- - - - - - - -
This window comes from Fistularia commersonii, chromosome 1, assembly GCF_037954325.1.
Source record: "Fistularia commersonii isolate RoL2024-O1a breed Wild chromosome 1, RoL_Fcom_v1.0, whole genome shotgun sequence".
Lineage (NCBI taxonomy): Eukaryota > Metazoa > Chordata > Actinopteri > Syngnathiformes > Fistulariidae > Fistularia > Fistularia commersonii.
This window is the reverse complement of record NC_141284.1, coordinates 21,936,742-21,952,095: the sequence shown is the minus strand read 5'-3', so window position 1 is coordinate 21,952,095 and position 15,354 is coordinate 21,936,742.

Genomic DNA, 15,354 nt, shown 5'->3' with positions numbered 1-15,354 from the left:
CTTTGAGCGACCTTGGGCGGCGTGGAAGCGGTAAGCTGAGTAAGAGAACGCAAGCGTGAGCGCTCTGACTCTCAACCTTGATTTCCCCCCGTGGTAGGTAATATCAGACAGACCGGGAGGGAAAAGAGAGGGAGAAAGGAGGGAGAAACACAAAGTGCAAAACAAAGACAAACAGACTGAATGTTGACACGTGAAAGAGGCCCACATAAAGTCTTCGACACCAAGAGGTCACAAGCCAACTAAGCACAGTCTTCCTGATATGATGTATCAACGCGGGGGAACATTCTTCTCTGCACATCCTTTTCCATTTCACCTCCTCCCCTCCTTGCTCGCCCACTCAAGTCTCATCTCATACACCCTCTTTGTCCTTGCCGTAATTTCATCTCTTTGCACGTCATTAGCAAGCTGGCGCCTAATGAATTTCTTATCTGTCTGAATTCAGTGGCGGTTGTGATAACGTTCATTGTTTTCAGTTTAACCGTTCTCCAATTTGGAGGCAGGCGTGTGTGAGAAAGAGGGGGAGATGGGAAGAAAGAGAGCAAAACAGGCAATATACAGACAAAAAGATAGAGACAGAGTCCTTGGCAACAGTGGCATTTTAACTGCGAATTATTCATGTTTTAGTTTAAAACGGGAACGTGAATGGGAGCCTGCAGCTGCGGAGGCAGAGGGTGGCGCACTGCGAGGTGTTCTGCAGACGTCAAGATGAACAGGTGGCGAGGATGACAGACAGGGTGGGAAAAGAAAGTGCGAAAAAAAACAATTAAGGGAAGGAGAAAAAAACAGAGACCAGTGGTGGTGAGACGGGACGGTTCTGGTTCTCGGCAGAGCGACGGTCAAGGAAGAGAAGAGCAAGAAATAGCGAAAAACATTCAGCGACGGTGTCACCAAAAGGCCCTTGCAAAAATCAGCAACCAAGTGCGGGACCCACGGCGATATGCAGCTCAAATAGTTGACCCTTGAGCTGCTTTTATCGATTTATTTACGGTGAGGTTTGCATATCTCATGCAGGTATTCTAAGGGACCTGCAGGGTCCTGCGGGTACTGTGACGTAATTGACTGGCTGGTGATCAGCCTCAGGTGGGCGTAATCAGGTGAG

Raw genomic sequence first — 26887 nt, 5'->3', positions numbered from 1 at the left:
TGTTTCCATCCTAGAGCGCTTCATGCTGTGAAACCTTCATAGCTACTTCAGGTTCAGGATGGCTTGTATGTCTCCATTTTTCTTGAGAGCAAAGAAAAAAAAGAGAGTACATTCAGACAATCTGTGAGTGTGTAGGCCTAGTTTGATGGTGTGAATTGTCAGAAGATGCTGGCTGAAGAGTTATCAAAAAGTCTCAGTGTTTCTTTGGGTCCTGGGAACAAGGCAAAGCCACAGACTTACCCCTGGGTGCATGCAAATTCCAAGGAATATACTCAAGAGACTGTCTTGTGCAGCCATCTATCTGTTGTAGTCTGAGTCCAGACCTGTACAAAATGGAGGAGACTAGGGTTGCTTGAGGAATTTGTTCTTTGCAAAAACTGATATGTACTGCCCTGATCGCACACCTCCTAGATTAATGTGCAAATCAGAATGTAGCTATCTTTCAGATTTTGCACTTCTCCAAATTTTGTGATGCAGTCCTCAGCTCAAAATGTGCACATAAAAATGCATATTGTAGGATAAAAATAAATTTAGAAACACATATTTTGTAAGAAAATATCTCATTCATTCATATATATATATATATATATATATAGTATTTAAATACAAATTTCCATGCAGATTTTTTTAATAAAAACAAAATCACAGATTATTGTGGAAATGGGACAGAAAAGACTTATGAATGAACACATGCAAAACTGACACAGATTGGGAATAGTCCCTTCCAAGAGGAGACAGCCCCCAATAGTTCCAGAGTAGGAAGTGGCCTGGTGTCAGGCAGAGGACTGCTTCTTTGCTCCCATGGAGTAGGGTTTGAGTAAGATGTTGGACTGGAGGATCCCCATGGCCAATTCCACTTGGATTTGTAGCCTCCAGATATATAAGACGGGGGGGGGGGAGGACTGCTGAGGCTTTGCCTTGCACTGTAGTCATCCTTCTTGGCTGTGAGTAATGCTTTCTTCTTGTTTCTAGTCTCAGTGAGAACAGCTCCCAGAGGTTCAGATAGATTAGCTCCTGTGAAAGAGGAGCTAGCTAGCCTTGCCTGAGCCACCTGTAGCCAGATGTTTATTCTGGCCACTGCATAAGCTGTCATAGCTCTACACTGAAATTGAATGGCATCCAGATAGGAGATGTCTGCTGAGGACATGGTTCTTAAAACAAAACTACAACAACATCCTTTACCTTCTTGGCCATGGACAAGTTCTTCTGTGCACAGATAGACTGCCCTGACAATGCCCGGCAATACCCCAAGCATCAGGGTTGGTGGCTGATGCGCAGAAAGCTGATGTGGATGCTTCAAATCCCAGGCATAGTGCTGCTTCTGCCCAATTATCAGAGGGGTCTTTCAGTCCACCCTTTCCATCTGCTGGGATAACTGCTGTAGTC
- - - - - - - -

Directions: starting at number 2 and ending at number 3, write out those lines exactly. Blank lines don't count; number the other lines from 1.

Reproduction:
Source record: "Fistularia commersonii isolate RoL2024-O1a breed Wild chromosome 1, RoL_Fcom_v1.0, whole genome shotgun sequence".
Lineage (NCBI taxonomy): Eukaryota > Metazoa > Chordata > Actinopteri > Syngnathiformes > Fistulariidae > Fistularia > Fistularia commersonii.